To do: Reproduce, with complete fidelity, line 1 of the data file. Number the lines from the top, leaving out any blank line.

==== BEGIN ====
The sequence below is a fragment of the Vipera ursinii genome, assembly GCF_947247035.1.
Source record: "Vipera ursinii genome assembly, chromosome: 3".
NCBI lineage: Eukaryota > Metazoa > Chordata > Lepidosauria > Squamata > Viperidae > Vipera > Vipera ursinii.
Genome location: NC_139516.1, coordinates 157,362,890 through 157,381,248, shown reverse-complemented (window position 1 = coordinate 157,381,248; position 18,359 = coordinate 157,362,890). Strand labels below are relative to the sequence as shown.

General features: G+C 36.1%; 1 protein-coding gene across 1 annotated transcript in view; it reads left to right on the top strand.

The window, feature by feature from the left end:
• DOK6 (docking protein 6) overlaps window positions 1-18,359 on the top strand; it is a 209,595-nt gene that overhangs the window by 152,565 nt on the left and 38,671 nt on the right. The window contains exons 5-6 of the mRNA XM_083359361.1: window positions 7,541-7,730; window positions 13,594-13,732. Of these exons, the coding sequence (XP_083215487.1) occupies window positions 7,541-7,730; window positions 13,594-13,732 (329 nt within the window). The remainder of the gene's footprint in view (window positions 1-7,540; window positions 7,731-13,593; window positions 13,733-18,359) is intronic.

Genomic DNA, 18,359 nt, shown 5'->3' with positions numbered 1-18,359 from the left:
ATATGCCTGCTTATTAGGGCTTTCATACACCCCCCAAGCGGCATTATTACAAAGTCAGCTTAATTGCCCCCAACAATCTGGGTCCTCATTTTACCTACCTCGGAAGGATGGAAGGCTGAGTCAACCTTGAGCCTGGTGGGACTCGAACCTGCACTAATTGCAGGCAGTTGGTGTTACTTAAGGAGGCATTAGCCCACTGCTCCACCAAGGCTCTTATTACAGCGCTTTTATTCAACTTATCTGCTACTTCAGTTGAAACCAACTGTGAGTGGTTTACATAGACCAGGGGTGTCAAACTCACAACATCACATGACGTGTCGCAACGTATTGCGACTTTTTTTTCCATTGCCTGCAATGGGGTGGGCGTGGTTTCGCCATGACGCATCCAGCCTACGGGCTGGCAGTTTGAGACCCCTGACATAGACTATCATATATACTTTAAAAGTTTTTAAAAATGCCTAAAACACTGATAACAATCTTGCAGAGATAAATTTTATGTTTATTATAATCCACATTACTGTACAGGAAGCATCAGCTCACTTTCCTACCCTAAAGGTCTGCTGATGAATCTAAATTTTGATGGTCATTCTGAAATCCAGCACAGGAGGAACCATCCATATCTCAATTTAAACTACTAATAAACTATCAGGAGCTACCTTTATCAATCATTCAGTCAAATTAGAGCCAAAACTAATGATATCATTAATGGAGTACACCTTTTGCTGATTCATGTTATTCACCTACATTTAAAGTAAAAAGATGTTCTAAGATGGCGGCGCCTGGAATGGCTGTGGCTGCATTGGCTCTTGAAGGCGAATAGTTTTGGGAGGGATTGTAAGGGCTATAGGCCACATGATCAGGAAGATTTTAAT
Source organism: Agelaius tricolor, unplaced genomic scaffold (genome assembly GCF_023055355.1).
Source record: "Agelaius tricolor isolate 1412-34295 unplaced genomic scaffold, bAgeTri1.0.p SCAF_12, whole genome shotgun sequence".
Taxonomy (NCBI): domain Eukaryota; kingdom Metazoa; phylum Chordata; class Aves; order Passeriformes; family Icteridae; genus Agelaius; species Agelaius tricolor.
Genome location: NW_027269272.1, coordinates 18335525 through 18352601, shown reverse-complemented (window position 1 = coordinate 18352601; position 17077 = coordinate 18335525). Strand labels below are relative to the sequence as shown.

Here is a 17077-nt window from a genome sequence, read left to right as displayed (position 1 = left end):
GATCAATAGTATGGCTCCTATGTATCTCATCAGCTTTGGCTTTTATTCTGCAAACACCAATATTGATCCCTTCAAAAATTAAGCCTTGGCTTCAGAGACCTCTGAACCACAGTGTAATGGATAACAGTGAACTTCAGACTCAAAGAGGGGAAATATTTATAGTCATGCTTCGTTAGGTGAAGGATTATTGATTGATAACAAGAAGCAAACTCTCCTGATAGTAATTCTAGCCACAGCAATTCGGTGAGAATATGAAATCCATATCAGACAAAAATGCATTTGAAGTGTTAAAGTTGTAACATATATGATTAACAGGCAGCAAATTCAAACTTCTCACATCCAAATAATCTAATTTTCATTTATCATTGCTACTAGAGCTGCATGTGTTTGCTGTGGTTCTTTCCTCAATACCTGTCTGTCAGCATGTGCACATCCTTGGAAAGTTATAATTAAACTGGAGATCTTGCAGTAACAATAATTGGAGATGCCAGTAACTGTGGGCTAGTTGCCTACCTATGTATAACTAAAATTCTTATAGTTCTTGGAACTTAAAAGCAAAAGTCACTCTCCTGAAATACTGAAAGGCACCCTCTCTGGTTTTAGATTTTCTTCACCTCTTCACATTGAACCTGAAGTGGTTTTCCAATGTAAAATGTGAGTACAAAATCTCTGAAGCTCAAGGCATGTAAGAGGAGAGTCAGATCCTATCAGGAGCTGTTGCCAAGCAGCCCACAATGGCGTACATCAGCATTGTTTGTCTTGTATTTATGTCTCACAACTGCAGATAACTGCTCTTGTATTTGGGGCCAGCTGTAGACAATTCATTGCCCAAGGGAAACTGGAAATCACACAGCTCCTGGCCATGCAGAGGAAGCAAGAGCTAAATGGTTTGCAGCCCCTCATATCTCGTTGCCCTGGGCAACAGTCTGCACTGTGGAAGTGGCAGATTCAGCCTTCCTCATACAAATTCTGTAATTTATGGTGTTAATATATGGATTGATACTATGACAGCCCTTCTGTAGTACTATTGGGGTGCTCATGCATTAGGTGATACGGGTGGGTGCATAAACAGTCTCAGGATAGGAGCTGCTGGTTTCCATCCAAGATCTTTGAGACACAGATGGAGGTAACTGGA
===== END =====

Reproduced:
The sequence below is a fragment of the Vipera ursinii genome, assembly GCF_947247035.1.